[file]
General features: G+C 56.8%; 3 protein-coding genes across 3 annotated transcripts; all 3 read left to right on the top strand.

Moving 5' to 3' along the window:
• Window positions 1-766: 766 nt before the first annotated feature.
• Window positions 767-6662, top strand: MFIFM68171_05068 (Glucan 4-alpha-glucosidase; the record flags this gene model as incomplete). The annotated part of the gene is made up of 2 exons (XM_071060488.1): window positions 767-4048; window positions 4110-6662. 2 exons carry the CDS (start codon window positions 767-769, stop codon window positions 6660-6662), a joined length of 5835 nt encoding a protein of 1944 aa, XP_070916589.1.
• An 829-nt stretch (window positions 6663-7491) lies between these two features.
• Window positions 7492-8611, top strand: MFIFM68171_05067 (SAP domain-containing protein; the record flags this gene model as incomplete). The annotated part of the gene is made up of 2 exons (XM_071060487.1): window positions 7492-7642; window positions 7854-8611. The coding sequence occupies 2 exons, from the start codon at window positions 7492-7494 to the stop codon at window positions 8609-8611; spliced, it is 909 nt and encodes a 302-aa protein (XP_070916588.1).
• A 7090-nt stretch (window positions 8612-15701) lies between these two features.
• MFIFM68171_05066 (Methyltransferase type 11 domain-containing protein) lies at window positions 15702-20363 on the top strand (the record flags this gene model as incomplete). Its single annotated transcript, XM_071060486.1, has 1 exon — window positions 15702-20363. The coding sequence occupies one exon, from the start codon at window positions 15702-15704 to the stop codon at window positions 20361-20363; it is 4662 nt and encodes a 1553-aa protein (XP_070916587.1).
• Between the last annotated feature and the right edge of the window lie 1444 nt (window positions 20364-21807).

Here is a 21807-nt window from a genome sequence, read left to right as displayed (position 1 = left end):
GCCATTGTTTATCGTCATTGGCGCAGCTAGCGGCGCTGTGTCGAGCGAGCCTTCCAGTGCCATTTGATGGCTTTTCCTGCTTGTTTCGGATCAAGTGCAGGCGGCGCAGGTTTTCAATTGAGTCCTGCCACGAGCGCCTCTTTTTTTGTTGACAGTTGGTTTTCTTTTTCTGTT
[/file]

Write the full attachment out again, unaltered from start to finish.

General features: G+C 56.8%; 3 protein-coding genes across 3 annotated transcripts; all 3 read left to right on the top strand.

Moving 5' to 3' along the window:
• Window positions 1-766: 766 nt before the first annotated feature.
• Window positions 767-6662, top strand: MFIFM68171_05068 (Glucan 4-alpha-glucosidase; the record flags this gene model as incomplete). The annotated part of the gene is made up of 2 exons (XM_071060488.1): window positions 767-4048; window positions 4110-6662. 2 exons carry the CDS (start codon window positions 767-769, stop codon window positions 6660-6662), a joined length of 5835 nt encoding a protein of 1944 aa, XP_070916589.1.
• An 829-nt stretch (window positions 6663-7491) lies between these two features.
• Window positions 7492-8611, top strand: MFIFM68171_05067 (SAP domain-containing protein; the record flags this gene model as incomplete). The annotated part of the gene is made up of 2 exons (XM_071060487.1): window positions 7492-7642; window positions 7854-8611. The coding sequence occupies 2 exons, from the start codon at window positions 7492-7494 to the stop codon at window positions 8609-8611; spliced, it is 909 nt and encodes a 302-aa protein (XP_070916588.1).
• A 7090-nt stretch (window positions 8612-15701) lies between these two features.
• MFIFM68171_05066 (Methyltransferase type 11 domain-containing protein) lies at window positions 15702-20363 on the top strand (the record flags this gene model as incomplete). Its single annotated transcript, XM_071060486.1, has 1 exon — window positions 15702-20363. The coding sequence occupies one exon, from the start codon at window positions 15702-15704 to the stop codon at window positions 20361-20363; it is 4662 nt and encodes a 1553-aa protein (XP_070916587.1).
• Between the last annotated feature and the right edge of the window lie 1444 nt (window positions 20364-21807).

Here is a 21807-nt window from a genome sequence, read left to right as displayed (position 1 = left end):
GCCATTGTTTATCGTCATTGGCGCAGCTAGCGGCGCTGTGTCGAGCGAGCCTTCCAGTGCCATTTGATGGCTTTTCCTGCTTGTTTCGGATCAAGTGCAGGCGGCGCAGGTTTTCAATTGAGTCCTGCCACGAGCGCCTCTTTTTTTGTTGACAGTTGGTTTTCTTTTTCTGTT